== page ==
Because IAM roles for EMRFS will fall back to the permissions attached to the service role for cluster EC2 instances, as a best practice, we recommend that you use IAM roles for EMRFS, and limit the EMRFS and Amazon S3 permissions attached to the service role for cluster EC2 instances.

The sample statement below demonstrates the permissions that EMRFS requires to make requests to Amazon S3.

  • my-data-bucket-in-s3-for-emrfs-reads-and-writes specifies the bucket in Amazon S3 where the cluster reads and writes data and all sub-folders using /*. Add only those buckets and folders that your application requires.

  • The policy statement that allows dynamodb actions is required only if EMRFS consistent view is enabled. EmrFSMetadata specifies the default folder for EMRFS consistent view. For more information, see Enable Consistent View.

{ "Version": "2012-10-17", "Statement": [ { "Effect": "Allow", "Action": [ "s3:AbortMultipartUpload", "s3:CreateBucket", "s3:DeleteObject", "s3:GetBucketVersioning", "s3:GetObject", "s3:GetObjectTagging", "s3:GetObjectVersion", "s3:ListBucket", "s3:ListBucketMultipartUploads", "s3:ListBucketVersions", "s3:ListMultipartUploadParts", "s3:PutBucketVersioning", "s3:PutObject", "s3:PutObjectTagging" ], "Resource": [ "arn:aws:s3:::my-data-bucket-in-s3-for-emrfs-reads-and-writes", "arn:aws:s3:::my-data-bucket-in-s3-for-emrfs-reads-and-writes/*" ] }, { "Effect": "Allow", "Action": [ "dynamodb:CreateTable", "dynamodb:BatchGetItem", "dynamodb:BatchWriteItem", "dynamodb:PutItem", "dynamodb:DescribeTable", "dynamodb:DeleteItem", "dynamodb:GetItem", "dynamodb:Scan", "dynamodb:Query", "dynamodb:UpdateItem", "dynamodb:DeleteTable", "dynamodb:UpdateTable" ], "Resource": "arn:aws:dynamodb:us-west-2:123456789012:table/EmrFSMetadata" }, { "Effect": "Allow", "Action": [ "cloudwatch:PutMetricData", "dynamodb:ListTables", "s3:HeadBucket" ], "Resource": "*" }, { "Effect": "Allow", "Action": [ "sqs:GetQueueUrl", "sqs:DeleteMessageBatch", "sqs:ReceiveMessage", "sqs:DeleteQueue", "sqs:SendMessage", "sqs:CreateQueue" ], "Resource": "arn:aws:sqs:us-west-2:123456789012:EMRFS-Inconsistency-*" } }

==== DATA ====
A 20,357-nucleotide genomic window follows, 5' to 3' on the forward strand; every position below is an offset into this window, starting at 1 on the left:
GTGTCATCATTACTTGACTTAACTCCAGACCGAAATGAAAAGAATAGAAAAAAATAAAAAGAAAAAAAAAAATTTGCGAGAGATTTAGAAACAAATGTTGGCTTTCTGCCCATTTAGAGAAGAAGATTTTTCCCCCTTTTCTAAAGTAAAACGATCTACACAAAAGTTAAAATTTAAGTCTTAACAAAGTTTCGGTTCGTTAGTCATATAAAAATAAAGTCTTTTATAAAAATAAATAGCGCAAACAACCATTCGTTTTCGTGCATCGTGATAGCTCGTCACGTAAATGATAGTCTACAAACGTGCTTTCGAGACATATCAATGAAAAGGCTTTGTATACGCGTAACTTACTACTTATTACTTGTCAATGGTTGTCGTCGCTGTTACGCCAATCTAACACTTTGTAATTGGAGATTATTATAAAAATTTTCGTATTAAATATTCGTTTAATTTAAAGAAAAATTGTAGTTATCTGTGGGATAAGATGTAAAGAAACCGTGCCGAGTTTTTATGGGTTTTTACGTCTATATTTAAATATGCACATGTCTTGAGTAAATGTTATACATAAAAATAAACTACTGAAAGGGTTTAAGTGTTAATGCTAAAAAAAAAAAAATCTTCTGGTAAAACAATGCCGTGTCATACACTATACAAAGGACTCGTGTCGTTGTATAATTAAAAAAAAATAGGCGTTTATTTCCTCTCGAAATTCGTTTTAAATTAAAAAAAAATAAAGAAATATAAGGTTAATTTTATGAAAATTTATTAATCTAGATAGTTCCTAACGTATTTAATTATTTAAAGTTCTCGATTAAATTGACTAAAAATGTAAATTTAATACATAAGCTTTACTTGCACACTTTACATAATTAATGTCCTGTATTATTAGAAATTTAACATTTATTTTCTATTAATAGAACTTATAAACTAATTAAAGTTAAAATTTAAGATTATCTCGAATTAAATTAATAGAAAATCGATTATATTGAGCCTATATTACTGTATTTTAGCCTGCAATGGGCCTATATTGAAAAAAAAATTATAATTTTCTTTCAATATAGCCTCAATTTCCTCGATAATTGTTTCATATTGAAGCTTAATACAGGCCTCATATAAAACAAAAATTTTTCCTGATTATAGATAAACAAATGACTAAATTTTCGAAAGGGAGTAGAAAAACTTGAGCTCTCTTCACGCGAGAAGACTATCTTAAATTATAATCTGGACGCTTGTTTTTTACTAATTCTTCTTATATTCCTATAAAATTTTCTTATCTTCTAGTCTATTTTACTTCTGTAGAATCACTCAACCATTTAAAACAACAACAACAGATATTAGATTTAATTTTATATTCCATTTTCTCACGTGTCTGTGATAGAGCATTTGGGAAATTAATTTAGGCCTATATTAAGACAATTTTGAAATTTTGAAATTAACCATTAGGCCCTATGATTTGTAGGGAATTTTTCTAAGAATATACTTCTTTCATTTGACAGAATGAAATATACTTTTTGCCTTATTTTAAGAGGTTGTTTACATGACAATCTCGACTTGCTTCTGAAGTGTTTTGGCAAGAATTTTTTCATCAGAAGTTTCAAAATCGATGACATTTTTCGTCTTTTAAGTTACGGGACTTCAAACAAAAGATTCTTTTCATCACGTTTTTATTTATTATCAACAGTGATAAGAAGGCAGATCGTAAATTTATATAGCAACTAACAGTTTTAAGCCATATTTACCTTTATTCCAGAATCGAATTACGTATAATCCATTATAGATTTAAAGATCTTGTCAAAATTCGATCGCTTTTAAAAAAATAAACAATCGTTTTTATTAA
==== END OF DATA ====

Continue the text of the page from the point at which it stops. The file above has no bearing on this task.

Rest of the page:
Archiving Log Files to Amazon S3

The following policy statement allows the Amazon EMR cluster to archive log files to the Amazon S3 location specified. In the example below, when the cluster was created, s3://MyLoggingBucket/MyEMRClusterLogs was specified using the Log folder S3 location in the console, using the --log-uri option from the AWS CLI, or using the LogUri parameter in the RunJobFlow command. For more information, see Archive Log Files to Amazon S3.

{ "Version": "2012-10-17", "Statement": [ { "Effect": "Allow", "Action": "s3:PutObject", "Resource": "arn:aws:s3:::MyLoggingBucket/MyEMRClusterLogs/*" } ] }

Using the Debugging Tools

The following policy statement allows actions that are required if you enable the Amazon EMR debugging tool. Archiving log files to Amazon S3, and the associated permissions shown in the example above, are required for debugging. For more information, see Enable the Debugging Tool.

{ "Version": "2012-10-17", "Statement": [ { "Effect": "Allow", "Action": [ "sqs:GetQueueUrl", "sqs:SendMessage" ], "Resource": "arn:aws:sqs:us-west-2:123456789012:AWS-ElasticMapReduce-*" } ] }

Using the AWS Glue Data Catalog

The following policy statement allows actions that are required if you use the AWS Glue Data Catalog as the metastore for applications. For more information, see Using the AWS Glue Data Catalog as the Metastore for Spark SQL, Using the AWS Glue Data Catalog as the Metastore for Hive, and Using Presto with the AWS Glue Data Catalog in the Amazon EMR Release Guide.

{ "Version": "2012-10-17", "Statement": [ { "Effect": "Allow", "Resource": "*", "Action": [ "glue:CreateDatabase", "glue:UpdateDatabase", "glue:DeleteDatabase", "glue:GetDatabase", "glue:GetDatabases", "glue:CreateTable", "glue:UpdateTable", "glue:DeleteTable", "glue:GetTable", "glue:GetTables", "glue:GetTableVersions", "glue:CreatePartition", "glue:BatchCreatePartition", "glue:UpdatePartition", "glue:DeletePartition", "glue:BatchDeletePartition", "glue:GetPartition", "glue:GetPartitions", "glue:BatchGetPartition", "glue:CreateUserDefinedFunction", "glue:UpdateUserDefinedFunction", "glue:DeleteUserDefinedFunction", "glue:GetUserDefinedFunction", "glue:GetUserDefinedFunctions" ] } ] }